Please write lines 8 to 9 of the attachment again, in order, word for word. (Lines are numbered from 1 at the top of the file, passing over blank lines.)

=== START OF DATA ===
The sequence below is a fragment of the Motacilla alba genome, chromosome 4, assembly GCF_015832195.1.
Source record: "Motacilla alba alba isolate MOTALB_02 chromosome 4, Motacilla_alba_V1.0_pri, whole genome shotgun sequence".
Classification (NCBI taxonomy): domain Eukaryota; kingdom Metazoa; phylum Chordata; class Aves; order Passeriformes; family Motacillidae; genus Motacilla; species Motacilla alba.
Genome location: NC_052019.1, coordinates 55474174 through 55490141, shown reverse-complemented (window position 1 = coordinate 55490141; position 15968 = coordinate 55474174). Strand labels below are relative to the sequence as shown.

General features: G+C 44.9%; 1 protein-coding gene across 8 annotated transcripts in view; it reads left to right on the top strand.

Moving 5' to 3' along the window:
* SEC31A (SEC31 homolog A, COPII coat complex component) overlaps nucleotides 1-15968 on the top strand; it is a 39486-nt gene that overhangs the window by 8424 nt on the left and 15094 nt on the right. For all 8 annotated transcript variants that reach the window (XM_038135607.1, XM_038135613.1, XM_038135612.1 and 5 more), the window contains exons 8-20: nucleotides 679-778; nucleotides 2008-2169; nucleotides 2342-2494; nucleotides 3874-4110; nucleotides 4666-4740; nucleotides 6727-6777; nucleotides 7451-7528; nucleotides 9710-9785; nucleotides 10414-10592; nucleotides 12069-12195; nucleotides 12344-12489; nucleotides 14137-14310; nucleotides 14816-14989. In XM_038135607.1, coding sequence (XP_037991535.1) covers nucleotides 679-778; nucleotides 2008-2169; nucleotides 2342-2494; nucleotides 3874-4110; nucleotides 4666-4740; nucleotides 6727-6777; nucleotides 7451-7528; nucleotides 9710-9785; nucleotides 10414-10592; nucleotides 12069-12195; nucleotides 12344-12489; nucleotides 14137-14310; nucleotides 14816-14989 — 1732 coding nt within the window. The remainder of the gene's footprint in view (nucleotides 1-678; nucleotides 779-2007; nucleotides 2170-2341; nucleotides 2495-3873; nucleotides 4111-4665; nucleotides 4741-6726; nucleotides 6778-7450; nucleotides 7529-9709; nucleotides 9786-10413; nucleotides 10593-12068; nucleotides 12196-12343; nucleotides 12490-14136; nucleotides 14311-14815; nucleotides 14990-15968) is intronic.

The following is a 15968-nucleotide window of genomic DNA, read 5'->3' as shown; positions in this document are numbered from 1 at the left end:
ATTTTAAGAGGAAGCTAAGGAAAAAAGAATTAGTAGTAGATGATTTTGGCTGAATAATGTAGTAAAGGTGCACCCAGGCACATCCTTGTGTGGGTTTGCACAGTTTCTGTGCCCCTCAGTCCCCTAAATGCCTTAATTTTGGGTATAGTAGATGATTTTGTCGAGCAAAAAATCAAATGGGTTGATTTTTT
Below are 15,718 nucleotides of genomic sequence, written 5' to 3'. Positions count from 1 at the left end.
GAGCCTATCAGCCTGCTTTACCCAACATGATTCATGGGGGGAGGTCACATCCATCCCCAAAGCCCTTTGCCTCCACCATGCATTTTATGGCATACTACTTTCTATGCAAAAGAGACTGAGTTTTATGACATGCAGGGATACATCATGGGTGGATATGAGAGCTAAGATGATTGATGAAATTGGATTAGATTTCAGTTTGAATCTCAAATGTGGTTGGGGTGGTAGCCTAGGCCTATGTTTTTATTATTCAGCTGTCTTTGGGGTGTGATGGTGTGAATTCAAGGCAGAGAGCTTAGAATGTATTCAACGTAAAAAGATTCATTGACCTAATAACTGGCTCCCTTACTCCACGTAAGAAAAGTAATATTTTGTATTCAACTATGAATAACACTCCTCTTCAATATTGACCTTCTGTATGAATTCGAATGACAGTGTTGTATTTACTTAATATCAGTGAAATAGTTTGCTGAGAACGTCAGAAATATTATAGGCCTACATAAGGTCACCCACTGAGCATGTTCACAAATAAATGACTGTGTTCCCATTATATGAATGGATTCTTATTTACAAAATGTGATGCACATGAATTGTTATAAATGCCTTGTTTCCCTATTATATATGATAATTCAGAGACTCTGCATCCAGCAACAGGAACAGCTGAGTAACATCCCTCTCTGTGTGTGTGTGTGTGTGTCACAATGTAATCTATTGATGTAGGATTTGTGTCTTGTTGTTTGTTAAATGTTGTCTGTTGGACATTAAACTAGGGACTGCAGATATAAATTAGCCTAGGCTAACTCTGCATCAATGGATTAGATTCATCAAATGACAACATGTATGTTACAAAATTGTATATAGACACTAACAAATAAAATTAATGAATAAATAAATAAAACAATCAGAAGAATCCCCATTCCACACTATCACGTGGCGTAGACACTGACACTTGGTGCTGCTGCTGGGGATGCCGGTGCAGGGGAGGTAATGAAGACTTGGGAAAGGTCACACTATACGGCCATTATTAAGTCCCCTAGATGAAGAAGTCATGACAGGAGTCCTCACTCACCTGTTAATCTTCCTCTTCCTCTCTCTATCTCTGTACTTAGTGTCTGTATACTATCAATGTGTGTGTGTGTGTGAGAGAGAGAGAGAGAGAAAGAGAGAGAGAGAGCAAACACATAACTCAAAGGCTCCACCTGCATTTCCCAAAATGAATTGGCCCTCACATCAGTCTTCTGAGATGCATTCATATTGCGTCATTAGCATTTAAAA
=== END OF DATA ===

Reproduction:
The following is a 15968-nucleotide window of genomic DNA, read 5'->3' as shown; positions in this document are numbered from 1 at the left end:
ATTTTAAGAGGAAGCTAAGGAAAAAAGAATTAGTAGTAGATGATTTTGGCTGAATAATGTAGTAAAGGTGCACCCAGGCACATCCTTGTGTGGGTTTGCACAGTTTCTGTGCCCCTCAGTCCCCTAAATGCCTTAATTTTGGGTATAGTAGATGATTTTGTCGAGCAAAAAATCAAATGGGTTGATTTTTT